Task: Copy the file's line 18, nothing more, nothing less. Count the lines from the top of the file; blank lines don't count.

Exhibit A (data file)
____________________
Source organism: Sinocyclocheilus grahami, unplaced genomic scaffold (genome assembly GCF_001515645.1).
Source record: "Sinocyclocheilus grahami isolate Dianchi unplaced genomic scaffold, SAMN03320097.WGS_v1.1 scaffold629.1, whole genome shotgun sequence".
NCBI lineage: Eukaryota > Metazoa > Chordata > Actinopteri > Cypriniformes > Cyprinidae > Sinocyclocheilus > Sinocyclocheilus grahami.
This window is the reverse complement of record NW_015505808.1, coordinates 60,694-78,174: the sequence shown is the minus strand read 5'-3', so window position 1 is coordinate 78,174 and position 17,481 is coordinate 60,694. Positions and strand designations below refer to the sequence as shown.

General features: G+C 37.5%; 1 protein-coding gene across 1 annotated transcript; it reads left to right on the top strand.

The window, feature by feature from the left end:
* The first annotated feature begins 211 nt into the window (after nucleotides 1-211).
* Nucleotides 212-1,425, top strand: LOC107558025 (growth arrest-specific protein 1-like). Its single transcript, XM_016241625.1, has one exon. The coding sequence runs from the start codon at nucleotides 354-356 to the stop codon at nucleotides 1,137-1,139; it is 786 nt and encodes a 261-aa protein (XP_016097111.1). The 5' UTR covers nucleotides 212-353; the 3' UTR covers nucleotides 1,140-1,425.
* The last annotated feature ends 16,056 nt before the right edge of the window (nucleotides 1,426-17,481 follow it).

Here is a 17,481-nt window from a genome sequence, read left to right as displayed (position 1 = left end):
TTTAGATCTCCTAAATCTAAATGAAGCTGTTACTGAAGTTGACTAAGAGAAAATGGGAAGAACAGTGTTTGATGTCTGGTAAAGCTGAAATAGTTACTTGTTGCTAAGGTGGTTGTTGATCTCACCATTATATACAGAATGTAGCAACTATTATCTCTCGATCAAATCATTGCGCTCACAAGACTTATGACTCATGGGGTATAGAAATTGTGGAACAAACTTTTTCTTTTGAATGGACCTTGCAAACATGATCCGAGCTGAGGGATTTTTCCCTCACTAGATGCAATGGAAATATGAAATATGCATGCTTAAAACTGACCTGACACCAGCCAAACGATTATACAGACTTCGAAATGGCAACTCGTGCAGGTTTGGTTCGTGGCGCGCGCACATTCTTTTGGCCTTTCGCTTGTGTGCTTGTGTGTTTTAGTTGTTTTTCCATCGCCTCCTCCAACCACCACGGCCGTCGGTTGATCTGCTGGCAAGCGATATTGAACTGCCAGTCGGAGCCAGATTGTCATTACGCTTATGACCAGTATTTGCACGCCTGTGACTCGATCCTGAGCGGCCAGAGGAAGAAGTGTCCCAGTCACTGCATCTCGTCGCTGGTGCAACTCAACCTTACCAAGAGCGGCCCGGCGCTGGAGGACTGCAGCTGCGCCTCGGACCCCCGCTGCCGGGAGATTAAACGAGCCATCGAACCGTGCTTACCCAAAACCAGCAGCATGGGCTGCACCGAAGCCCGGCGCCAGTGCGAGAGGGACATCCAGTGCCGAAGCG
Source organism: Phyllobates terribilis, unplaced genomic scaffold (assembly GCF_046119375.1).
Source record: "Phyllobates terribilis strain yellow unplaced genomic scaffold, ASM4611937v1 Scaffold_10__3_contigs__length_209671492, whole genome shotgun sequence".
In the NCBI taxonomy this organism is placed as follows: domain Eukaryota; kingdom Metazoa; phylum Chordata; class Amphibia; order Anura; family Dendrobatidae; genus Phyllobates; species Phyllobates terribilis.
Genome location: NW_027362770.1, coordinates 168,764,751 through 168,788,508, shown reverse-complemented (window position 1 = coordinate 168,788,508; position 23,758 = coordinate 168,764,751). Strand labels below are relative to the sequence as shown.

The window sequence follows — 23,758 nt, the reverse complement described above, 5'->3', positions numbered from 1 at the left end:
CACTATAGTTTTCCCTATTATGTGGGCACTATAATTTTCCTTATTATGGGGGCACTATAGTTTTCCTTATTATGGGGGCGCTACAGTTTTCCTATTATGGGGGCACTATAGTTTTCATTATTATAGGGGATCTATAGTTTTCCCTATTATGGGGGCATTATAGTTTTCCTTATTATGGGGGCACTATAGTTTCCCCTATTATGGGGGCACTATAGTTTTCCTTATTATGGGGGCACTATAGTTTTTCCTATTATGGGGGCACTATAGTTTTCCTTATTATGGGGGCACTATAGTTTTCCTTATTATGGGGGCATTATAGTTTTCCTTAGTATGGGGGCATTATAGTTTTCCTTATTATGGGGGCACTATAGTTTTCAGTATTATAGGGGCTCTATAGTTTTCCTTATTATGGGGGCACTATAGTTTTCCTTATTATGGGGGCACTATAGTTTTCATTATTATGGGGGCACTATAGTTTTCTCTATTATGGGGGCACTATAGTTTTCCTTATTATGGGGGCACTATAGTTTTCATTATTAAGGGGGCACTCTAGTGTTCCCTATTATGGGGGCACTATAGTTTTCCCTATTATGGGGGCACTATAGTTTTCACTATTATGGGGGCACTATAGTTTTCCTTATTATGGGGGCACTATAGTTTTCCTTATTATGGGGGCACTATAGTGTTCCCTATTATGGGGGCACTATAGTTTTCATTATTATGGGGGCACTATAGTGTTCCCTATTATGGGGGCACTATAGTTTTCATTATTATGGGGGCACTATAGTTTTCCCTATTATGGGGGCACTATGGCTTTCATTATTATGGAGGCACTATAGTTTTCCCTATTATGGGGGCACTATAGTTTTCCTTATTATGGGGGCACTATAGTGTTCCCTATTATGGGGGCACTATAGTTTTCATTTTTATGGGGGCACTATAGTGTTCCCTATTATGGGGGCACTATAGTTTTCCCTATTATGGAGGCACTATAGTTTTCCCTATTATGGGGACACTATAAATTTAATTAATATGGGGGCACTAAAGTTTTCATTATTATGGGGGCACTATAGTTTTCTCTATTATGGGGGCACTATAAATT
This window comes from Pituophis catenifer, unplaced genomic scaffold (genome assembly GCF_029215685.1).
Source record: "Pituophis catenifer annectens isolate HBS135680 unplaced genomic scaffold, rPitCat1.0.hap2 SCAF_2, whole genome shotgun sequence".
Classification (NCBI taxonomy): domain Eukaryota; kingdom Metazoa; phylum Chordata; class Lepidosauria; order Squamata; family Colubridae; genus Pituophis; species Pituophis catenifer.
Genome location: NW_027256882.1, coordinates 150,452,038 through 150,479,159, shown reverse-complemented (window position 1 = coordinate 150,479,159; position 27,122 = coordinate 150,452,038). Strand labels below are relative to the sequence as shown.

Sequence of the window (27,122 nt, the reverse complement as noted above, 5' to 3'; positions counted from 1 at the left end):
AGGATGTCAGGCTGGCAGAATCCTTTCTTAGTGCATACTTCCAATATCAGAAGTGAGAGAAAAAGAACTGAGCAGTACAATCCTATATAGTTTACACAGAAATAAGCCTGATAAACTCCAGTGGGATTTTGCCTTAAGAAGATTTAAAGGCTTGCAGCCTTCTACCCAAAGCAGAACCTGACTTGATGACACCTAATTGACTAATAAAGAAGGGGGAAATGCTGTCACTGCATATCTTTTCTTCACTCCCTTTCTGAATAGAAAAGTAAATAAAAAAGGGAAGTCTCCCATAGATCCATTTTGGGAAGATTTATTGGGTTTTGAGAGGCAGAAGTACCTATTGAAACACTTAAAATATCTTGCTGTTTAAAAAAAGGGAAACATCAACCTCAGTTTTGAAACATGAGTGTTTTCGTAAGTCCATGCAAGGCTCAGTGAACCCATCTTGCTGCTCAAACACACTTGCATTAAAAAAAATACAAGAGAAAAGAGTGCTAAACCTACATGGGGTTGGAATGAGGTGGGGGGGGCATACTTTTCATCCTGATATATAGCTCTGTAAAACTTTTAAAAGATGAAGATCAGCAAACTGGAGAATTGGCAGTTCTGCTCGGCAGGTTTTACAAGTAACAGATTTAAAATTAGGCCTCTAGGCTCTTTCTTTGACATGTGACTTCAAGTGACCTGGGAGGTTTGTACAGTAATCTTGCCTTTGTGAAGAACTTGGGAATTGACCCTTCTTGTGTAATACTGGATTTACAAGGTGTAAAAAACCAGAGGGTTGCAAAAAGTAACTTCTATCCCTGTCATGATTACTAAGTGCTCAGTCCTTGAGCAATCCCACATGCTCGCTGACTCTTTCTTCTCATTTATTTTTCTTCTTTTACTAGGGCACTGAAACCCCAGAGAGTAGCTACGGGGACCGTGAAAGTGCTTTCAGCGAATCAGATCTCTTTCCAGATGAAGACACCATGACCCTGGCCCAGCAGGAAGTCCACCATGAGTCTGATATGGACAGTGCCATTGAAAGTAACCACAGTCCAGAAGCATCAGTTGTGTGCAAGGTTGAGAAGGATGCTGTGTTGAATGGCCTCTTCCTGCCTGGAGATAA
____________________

This window comes from Pituophis catenifer, unplaced genomic scaffold (genome assembly GCF_029215685.1).